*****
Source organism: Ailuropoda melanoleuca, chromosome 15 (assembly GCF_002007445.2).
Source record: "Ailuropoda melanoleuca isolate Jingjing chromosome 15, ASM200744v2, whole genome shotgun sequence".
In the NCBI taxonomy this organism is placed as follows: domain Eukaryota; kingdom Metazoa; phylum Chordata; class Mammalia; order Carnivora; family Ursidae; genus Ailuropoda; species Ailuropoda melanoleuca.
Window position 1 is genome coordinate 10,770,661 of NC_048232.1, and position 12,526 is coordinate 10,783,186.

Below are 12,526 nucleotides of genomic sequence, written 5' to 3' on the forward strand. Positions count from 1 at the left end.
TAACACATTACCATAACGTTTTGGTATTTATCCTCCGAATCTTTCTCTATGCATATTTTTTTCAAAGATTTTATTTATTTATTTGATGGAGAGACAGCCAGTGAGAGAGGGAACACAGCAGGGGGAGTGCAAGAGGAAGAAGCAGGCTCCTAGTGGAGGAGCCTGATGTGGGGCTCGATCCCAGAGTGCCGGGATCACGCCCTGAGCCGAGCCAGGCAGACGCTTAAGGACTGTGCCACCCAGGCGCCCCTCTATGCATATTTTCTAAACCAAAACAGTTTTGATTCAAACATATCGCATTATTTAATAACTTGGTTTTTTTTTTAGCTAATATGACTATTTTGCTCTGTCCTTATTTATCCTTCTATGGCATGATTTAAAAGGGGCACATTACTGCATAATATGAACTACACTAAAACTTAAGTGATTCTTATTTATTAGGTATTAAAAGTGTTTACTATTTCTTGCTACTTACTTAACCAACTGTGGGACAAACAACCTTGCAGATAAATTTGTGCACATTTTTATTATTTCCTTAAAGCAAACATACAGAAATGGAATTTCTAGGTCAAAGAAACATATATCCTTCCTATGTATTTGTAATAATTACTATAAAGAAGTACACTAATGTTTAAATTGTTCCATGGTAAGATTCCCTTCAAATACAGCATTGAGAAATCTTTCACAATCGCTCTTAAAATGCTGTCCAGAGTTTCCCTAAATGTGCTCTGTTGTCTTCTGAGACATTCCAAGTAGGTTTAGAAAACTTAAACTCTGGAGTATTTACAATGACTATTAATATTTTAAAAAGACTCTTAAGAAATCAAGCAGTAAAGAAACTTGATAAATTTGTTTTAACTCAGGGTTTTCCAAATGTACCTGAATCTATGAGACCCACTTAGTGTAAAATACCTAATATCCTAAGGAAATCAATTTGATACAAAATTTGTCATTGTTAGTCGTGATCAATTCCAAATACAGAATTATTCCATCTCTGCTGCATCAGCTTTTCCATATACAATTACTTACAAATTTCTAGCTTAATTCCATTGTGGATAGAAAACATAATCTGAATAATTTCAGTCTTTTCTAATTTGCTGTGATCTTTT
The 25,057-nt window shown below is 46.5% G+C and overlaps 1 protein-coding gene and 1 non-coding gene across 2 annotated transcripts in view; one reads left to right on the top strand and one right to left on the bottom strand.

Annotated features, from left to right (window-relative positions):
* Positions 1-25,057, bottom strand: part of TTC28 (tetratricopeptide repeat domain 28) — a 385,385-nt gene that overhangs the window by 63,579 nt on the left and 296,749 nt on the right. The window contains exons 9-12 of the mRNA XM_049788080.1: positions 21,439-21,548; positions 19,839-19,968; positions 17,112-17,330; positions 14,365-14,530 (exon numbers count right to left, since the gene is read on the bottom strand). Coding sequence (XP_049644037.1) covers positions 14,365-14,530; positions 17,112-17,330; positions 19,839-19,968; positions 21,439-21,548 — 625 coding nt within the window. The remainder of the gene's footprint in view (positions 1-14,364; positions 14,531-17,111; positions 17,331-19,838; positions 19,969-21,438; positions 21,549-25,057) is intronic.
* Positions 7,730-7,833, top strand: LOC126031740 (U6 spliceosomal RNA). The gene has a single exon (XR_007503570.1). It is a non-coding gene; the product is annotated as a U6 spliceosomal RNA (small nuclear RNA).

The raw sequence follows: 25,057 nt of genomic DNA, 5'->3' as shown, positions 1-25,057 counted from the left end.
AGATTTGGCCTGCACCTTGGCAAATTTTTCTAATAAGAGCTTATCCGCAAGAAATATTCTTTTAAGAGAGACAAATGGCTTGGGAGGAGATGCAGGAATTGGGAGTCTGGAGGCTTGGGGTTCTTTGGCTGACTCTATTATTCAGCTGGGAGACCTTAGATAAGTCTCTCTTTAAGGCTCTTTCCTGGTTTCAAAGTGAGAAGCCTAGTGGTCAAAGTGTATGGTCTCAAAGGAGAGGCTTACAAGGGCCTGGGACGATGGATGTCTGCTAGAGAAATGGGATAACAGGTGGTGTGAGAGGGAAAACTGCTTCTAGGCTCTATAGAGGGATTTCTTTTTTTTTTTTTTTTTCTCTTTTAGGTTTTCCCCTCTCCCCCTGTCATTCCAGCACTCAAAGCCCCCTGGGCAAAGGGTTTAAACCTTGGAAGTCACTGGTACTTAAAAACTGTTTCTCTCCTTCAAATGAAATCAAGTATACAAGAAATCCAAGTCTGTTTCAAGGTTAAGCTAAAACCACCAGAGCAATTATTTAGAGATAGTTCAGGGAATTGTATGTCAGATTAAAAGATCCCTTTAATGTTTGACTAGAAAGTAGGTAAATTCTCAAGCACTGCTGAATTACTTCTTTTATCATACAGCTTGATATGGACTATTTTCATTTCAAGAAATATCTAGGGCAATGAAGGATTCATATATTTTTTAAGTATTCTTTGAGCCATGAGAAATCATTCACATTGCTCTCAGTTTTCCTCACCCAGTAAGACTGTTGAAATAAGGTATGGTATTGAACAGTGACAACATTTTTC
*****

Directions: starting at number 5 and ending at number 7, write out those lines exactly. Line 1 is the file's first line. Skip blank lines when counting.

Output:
Below are 12,526 nucleotides of genomic sequence, written 5' to 3' on the forward strand. Positions count from 1 at the left end.
TAACACATTACCATAACGTTTTGGTATTTATCCTCCGAATCTTTCTCTATGCATATTTTTTTCAAAGATTTTATTTATTTATTTGATGGAGAGACAGCCAGTGAGAGAGGGAACACAGCAGGGGGAGTGCAAGAGGAAGAAGCAGGCTCCTAGTGGAGGAGCCTGATGTGGGGCTCGATCCCAGAGTGCCGGGATCACGCCCTGAGCCGAGCCAGGCAGACGCTTAAGGACTGTGCCACCCAGGCGCCCCTCTATGCATATTTTCTAAACCAAAACAGTTTTGATTCAAACATATCGCATTATTTAATAACTTGGTTTTTTTTTTAGCTAATATGACTATTTTGCTCTGTCCTTATTTATCCTTCTATGGCATGATTTAAAAGGGGCACATTACTGCATAATATGAACTACACTAAAACTTAAGTGATTCTTATTTATTAGGTATTAAAAGTGTTTACTATTTCTTGCTACTTACTTAACCAACTGTGGGACAAACAACCTTGCAGATAAATTTGTGCACATTTTTATTATTTCCTTAAAGCAAACATACAGAAATGGAATTTCTAGGTCAAAGAAACATATATCCTTCCTATGTATTTGTAATAATTACTATAAAGAAGTACACTAATGTTTAAATTGTTCCATGGTAAGATTCCCTTCAAATACAGCATTGAGAAATCTTTCACAATCGCTCTTAAAATGCTGTCCAGAGTTTCCCTAAATGTGCTCTGTTGTCTTCTGAGACATTCCAAGTAGGTTTAGAAAACTTAAACTCTGGAGTATTTACAATGACTATTAATATTTTAAAAAGACTCTTAAGAAATCAAGCAGTAAAGAAACTTGATAAATTTGTTTTAACTCAGGGTTTTCCAAATGTACCTGAATCTATGAGACCCACTTAGTGTAAAATACCTAATATCCTAAGGAAATCAATTTGATACAAAATTTGTCATTGTTAGTCGTGATCAATTCCAAATACAGAATTATTCCATCTCTGCTGCATCAGCTTTTCCATATACAATTACTTACAAATTTCTAGCTTAATTCCATTGTGGATAGAAAACATAATCTGAATAATTTCAGTCTTTTCTAATTTGCTGTGATCTTTT
The 25,057-nt window shown below is 46.5% G+C and overlaps 1 protein-coding gene and 1 non-coding gene across 2 annotated transcripts in view; one reads left to right on the top strand and one right to left on the bottom strand.